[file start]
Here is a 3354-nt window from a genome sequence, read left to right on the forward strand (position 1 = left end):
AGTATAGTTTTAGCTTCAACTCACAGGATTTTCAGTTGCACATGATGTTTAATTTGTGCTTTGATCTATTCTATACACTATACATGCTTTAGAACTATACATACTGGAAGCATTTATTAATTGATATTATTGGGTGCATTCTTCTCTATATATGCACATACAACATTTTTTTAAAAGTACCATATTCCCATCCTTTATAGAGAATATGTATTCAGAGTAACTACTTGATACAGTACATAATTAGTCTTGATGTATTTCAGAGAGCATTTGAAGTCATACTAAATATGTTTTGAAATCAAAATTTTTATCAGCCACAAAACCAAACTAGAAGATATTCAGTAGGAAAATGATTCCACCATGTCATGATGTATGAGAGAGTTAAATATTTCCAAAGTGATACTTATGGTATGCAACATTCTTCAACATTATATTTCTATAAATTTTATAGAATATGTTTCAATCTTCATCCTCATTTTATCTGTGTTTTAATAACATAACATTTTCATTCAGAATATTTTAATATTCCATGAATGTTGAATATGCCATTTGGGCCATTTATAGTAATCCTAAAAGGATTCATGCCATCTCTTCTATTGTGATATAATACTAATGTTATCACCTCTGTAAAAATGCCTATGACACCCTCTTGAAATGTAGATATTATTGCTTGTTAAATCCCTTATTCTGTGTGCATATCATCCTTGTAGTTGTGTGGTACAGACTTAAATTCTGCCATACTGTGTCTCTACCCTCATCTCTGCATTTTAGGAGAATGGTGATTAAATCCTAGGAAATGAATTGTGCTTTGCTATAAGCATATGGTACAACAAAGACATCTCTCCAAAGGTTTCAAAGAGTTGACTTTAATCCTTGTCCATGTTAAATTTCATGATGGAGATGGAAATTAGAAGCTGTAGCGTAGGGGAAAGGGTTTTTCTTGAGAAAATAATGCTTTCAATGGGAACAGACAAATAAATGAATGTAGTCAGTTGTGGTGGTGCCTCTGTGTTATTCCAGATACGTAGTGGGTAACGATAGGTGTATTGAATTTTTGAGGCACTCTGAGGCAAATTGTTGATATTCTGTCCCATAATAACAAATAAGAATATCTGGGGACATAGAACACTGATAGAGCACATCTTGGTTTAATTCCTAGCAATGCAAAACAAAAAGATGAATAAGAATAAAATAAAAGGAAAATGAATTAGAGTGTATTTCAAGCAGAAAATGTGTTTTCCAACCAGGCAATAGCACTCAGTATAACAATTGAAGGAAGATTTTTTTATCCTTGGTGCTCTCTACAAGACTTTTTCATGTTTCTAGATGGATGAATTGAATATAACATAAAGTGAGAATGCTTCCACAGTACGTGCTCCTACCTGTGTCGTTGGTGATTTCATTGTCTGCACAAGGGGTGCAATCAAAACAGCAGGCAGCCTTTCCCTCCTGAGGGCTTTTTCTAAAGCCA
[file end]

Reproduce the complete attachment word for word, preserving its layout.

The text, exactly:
Here is a 3354-nt window from a genome sequence, read left to right on the forward strand (position 1 = left end):
AGTATAGTTTTAGCTTCAACTCACAGGATTTTCAGTTGCACATGATGTTTAATTTGTGCTTTGATCTATTCTATACACTATACATGCTTTAGAACTATACATACTGGAAGCATTTATTAATTGATATTATTGGGTGCATTCTTCTCTATATATGCACATACAACATTTTTTTAAAAGTACCATATTCCCATCCTTTATAGAGAATATGTATTCAGAGTAACTACTTGATACAGTACATAATTAGTCTTGATGTATTTCAGAGAGCATTTGAAGTCATACTAAATATGTTTTGAAATCAAAATTTTTATCAGCCACAAAACCAAACTAGAAGATATTCAGTAGGAAAATGATTCCACCATGTCATGATGTATGAGAGAGTTAAATATTTCCAAAGTGATACTTATGGTATGCAACATTCTTCAACATTATATTTCTATAAATTTTATAGAATATGTTTCAATCTTCATCCTCATTTTATCTGTGTTTTAATAACATAACATTTTCATTCAGAATATTTTAATATTCCATGAATGTTGAATATGCCATTTGGGCCATTTATAGTAATCCTAAAAGGATTCATGCCATCTCTTCTATTGTGATATAATACTAATGTTATCACCTCTGTAAAAATGCCTATGACACCCTCTTGAAATGTAGATATTATTGCTTGTTAAATCCCTTATTCTGTGTGCATATCATCCTTGTAGTTGTGTGGTACAGACTTAAATTCTGCCATACTGTGTCTCTACCCTCATCTCTGCATTTTAGGAGAATGGTGATTAAATCCTAGGAAATGAATTGTGCTTTGCTATAAGCATATGGTACAACAAAGACATCTCTCCAAAGGTTTCAAAGAGTTGACTTTAATCCTTGTCCATGTTAAATTTCATGATGGAGATGGAAATTAGAAGCTGTAGCGTAGGGGAAAGGGTTTTTCTTGAGAAAATAATGCTTTCAATGGGAACAGACAAATAAATGAATGTAGTCAGTTGTGGTGGTGCCTCTGTGTTATTCCAGATACGTAGTGGGTAACGATAGGTGTATTGAATTTTTGAGGCACTCTGAGGCAAATTGTTGATATTCTGTCCCATAATAACAAATAAGAATATCTGGGGACATAGAACACTGATAGAGCACATCTTGGTTTAATTCCTAGCAATGCAAAACAAAAAGATGAATAAGAATAAAATAAAAGGAAAATGAATTAGAGTGTATTTCAAGCAGAAAATGTGTTTTCCAACCAGGCAATAGCACTCAGTATAACAATTGAAGGAAGATTTTTTTATCCTTGGTGCTCTCTACAAGACTTTTTCATGTTTCTAGATGGATGAATTGAATATAACATAAAGTGAGAATGCTTCCACAGTACGTGCTCCTACCTGTGTCGTTGGTGATTTCATTGTCTGCACAAGGGGTGCAATCAAAACAGCAGGCAGCCTTTCCCTCCTGAGGGCTTTTTCTAAAGCCA